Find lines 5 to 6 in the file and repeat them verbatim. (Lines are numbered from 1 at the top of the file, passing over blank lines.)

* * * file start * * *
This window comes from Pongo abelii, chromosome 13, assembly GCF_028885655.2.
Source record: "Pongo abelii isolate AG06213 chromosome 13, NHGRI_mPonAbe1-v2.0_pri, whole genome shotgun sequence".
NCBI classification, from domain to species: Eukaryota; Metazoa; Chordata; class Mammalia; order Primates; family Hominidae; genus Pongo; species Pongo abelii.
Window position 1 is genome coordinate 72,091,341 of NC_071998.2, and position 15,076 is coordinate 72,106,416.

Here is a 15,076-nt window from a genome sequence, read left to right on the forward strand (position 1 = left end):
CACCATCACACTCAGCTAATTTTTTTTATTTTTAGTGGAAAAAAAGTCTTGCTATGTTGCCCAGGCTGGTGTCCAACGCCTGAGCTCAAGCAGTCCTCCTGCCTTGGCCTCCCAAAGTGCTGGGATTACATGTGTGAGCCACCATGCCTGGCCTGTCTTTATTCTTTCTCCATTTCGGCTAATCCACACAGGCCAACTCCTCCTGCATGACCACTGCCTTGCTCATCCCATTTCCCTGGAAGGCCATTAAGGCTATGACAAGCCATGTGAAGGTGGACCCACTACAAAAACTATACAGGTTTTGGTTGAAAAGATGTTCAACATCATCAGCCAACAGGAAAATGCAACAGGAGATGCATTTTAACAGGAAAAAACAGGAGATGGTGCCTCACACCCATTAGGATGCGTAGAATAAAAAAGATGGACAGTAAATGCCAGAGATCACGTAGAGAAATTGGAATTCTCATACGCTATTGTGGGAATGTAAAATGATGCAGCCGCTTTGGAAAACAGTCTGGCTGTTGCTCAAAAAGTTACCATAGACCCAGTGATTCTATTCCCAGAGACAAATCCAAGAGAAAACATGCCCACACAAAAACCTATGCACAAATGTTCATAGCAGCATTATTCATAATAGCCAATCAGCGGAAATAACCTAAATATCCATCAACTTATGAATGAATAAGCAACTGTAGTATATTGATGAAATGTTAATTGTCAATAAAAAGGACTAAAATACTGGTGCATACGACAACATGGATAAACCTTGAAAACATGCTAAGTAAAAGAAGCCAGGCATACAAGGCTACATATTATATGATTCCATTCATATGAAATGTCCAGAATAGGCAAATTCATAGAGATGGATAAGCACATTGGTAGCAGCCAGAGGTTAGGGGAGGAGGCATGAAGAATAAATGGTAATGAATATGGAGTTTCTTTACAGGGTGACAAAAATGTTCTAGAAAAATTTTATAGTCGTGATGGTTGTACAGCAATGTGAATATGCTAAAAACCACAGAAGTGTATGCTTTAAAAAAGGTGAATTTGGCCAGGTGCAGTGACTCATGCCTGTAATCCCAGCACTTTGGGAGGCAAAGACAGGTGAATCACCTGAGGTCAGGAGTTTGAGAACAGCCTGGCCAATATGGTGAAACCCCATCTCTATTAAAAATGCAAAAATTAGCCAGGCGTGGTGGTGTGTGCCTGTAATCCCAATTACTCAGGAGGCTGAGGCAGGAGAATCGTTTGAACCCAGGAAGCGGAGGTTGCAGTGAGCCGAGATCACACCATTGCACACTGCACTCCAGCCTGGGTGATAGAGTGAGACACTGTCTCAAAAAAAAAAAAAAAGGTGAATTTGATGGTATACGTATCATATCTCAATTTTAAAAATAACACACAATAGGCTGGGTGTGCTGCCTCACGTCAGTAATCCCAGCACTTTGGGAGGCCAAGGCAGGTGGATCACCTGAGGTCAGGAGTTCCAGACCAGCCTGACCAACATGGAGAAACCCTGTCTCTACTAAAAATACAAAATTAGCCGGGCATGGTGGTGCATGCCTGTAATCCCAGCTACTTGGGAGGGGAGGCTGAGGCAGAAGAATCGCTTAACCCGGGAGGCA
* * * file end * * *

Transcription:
Here is a 15,076-nt window from a genome sequence, read left to right on the forward strand (position 1 = left end):
CACCATCACACTCAGCTAATTTTTTTTATTTTTAGTGGAAAAAAAGTCTTGCTATGTTGCCCAGGCTGGTGTCCAACGCCTGAGCTCAAGCAGTCCTCCTGCCTTGGCCTCCCAAAGTGCTGGGATTACATGTGTGAGCCACCATGCCTGGCCTGTCTTTATTCTTTCTCCATTTCGGCTAATCCACACAGGCCAACTCCTCCTGCATGACCACTGCCTTGCTCATCCCATTTCCCTGGAAGGCCATTAAGGCTATGACAAGCCATGTGAAGGTGGACCCACTACAAAAACTATACAGGTTTTGGTTGAAAAGATGTTCAACATCATCAGCCAACAGGAAAATGCAACAGGAGATGCATTTTAACAGGAAAAAACAGGAGATGGTGCCTCACACCCATTAGGATGCGTAGAATAAAAAAGATGGACAGTAAATGCCAGAGATCACGTAGAGAAATTGGAATTCTCATACGCTATTGTGGGAATGTAAAATGATGCAGCCGCTTTGGAAAACAGTCTGGCTGTTGCTCAAAAAGTTACCATAGACCCAGTGATTCTATTCCCAGAGACAAATCCAAGAGAAAACATGCCCACACAAAAACCTATGCACAAATGTTCATAGCAGCATTATTCATAATAGCCAATCAGCGGAAATAACCTAAATATCCATCAACTTATGAATGAATAAGCAACTGTAGTATATTGATGAAATGTTAATTGTCAATAAAAAGGACTAAAATACTGGTGCATACGACAACATGGATAAACCTTGAAAACATGCTAAGTAAAAGAAGCCAGGCATACAAGGCTACATATTATATGATTCCATTCATATGAAATGTCCAGAATAGGCAAATTCATAGAGATGGATAAGCACATTGGTAGCAGCCAGAGGTTAGGGGAGGAGGCATGAAGAATAAATGGTAATGAATATGGAGTTTCTTTACAGGGTGACAAAAATGTTCTAGAAAAATTTTATAGTCGTGATGGTTGTACAGCAATGTGAATATGCTAAAAACCACAGAAGTGTATGCTTTAAAAAAGGTGAATTTGGCCAGGTGCAGTGACTCATGCCTGTAATCCCAGCACTTTGGGAGGCAAAGACAGGTGAATCACCTGAGGTCAGGAGTTTGAGAACAGCCTGGCCAATATGGTGAAACCCCATCTCTATTAAAAATGCAAAAATTAGCCAGGCGTGGTGGTGTGTGCCTGTAATCCCAATTACTCAGGAGGCTGAGGCAGGAGAATCGTTTGAACCCAGGAAGCGGAGGTTGCAGTGAGCCGAGATCACACCATTGCACACTGCACTCCAGCCTGGGTGATAGAGTGAGACACTGTCTCAAAAAAAAAAAAAAAGGTGAATTTGATGGTATACGTATCATATCTCAATTTTAAAAATAACACACAATAGGCTGGGTGTGCTGCCTCACGTCAGTAATCCCAGCACTTTGGGAGGCCAAGGCAGGTGGATCACCTGAGGTCAGGAGTTCCAGACCAGCCTGACCAACATGGAGAAACCCTGTCTCTACTAAAAATACAAAATTAGCCGGGCATGGTGGTGCATGCCTGTAATCCCAGCTACTTGGGAGGGGAGGCTGAGGCAGAAGAATCGCTTAACCCGGGAGGCA